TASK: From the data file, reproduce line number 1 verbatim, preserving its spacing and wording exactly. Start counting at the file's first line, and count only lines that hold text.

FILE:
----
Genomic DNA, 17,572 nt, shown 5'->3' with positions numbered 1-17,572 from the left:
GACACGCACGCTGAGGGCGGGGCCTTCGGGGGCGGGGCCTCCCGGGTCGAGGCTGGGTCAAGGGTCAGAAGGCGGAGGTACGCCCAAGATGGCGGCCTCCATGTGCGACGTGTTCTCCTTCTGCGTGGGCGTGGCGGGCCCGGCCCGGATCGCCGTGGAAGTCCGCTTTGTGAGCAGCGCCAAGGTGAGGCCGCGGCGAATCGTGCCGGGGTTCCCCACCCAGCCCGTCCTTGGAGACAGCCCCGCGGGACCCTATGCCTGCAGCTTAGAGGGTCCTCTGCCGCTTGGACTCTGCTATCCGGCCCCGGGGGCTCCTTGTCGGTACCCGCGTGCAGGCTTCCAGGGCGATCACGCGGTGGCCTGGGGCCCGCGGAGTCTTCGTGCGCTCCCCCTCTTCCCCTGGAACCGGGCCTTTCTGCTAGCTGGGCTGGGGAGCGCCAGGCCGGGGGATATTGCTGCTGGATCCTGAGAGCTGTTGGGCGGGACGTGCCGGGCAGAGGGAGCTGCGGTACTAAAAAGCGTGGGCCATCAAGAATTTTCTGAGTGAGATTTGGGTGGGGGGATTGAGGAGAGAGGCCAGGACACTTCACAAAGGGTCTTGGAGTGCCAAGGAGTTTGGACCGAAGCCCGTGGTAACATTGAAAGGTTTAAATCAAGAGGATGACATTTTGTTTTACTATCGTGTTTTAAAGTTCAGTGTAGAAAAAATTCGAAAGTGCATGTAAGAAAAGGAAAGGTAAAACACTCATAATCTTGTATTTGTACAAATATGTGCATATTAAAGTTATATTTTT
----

Genomic DNA, 17,572 nt, shown 5'->3' with positions numbered 1-17,572 from the left: